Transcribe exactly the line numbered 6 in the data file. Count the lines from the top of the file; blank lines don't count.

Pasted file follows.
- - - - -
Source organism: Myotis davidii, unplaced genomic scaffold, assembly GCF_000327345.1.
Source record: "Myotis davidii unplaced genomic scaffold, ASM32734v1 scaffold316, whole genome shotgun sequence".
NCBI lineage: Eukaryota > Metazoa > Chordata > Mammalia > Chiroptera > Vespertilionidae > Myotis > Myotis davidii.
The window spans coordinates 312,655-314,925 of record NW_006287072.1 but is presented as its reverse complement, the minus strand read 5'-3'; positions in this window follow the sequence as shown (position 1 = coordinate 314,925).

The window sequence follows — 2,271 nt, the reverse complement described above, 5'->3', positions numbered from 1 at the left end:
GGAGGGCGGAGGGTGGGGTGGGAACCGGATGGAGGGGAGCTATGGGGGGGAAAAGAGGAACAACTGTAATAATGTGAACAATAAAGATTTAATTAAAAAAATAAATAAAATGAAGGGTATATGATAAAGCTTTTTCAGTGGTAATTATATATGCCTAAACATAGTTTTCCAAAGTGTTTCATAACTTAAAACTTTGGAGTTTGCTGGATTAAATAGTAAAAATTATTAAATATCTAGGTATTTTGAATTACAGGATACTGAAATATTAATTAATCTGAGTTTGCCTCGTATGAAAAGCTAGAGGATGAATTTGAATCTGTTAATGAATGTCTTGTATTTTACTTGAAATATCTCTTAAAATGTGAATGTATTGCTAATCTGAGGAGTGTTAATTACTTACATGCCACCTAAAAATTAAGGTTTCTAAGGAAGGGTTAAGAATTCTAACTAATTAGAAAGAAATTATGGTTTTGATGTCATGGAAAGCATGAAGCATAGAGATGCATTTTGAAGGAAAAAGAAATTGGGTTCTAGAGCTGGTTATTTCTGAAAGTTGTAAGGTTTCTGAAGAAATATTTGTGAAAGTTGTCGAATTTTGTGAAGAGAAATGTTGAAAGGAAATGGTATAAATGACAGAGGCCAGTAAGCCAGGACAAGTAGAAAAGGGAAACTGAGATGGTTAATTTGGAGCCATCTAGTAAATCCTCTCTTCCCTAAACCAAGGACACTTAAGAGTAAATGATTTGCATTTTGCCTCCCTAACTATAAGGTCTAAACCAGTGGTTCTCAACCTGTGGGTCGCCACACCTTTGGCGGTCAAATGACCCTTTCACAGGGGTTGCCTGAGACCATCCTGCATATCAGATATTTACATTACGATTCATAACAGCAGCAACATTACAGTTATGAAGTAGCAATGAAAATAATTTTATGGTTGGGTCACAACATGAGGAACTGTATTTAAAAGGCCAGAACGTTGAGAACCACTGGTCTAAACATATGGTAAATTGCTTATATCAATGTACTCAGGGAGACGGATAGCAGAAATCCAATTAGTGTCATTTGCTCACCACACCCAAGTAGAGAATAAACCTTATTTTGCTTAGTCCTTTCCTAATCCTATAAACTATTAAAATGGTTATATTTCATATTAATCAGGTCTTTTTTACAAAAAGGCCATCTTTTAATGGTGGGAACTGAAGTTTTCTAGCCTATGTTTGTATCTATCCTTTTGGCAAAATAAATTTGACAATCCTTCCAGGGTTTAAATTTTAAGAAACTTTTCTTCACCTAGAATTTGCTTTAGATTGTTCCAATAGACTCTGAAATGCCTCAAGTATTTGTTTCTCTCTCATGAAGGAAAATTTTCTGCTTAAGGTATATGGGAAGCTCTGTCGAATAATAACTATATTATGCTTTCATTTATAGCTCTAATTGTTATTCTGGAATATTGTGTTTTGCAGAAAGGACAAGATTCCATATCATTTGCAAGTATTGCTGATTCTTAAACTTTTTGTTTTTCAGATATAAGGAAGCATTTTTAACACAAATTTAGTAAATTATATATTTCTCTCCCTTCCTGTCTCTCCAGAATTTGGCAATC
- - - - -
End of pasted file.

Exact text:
GGAGGGCGGAGGGTGGGGTGGGAACCGGATGGAGGGGAGCTATGGGGGGGAAAAGAGGAACAACTGTAATAATGTGAACAATAAAGATTTAATTAAAAAAATAAATAAAATGAAGGGTATATGATAAAGCTTTTTCAGTGGTAATTATATATGCCTAAACATAGTTTTCCAAAGTGTTTCATAACTTAAAACTTTGGAGTTTGCTGGATTAAATAGTAAAAATTATTAAATATCTAGGTATTTTGAATTACAGGATACTGAAATATTAATTAATCTGAGTTTGCCTCGTATGAAAAGCTAGAGGATGAATTTGAATCTGTTAATGAATGTCTTGTATTTTACTTGAAATATCTCTTAAAATGTGAATGTATTGCTAATCTGAGGAGTGTTAATTACTTACATGCCACCTAAAAATTAAGGTTTCTAAGGAAGGGTTAAGAATTCTAACTAATTAGAAAGAAATTATGGTTTTGATGTCATGGAAAGCATGAAGCATAGAGATGCATTTTGAAGGAAAAAGAAATTGGGTTCTAGAGCTGGTTATTTCTGAAAGTTGTAAGGTTTCTGAAGAAATATTTGTGAAAGTTGTCGAATTTTGTGAAGAGAAATGTTGAAAGGAAATGGTATAAATGACAGAGGCCAGTAAGCCAGGACAAGTAGAAAAGGGAAACTGAGATGGTTAATTTGGAGCCATCTAGTAAATCCTCTCTTCCCTAAACCAAGGACACTTAAGAGTAAATGATTTGCATTTTGCCTCCCTAACTATAAGGTCTAAACCAGTGGTTCTCAACCTGTGGGTCGCCACACCTTTGGCGGTCAAATGACCCTTTCACAGGGGTTGCCTGAGACCATCCTGCATATCAGATATTTACATTACGATTCATAACAGCAGCAACATTACAGTTATGAAGTAGCAATGAAAATAATTTTATGGTTGGGTCACAACATGAGGAACTGTATTTAAAAGGCCAGAACGTTGAGAACCACTGGTCTAAACATATGGTAAATTGCTTATATCAATGTACTCAGGGAGACGGATAGCAGAAATCCAATTAGTGTCATTTGCTCACCACACCCAAGTAGAGAATAAACCTTATTTTGCTTAGTCCTTTCCTAATCCTATAAACTATTAAAATGGTTATATTTCATATTAATCAGGTCTTTTTTACAAAAAGGCCATCTTTTAATGGTGGGAACTGAAGTTTTCTAGCCTATGTTTGTATCTATCCTTTTGGCAAAATAAATTTGACAATCCTTCCAGGGTTTAAATTTTAAGAAACTTTTCTTCACCTAGAATTTGCTTTAGATTGTTCCAATAGACTCTGAAATGCCTCAAGTATTTGTTTCTCTCTCATGAAGGAAAATTTTCTGCTTAAGGTATATGGGAAGCTCTGTCGAATAATAACTATATTATGCTTTCATTTATAGCTCTAATTGTTATTCTGGAATATTGTGTTTTGCAGAAAGGACAAGATTCCATATCATTTGCAAGTATTGCTGATTCTTAAACTTTTTGTTTTTCAGATATAAGGAAGCATTTTTAACACAAATTTAGTAAATTATATATTTCTCTCCCTTCCTGTCTCTCCAGAATTTGGCAATC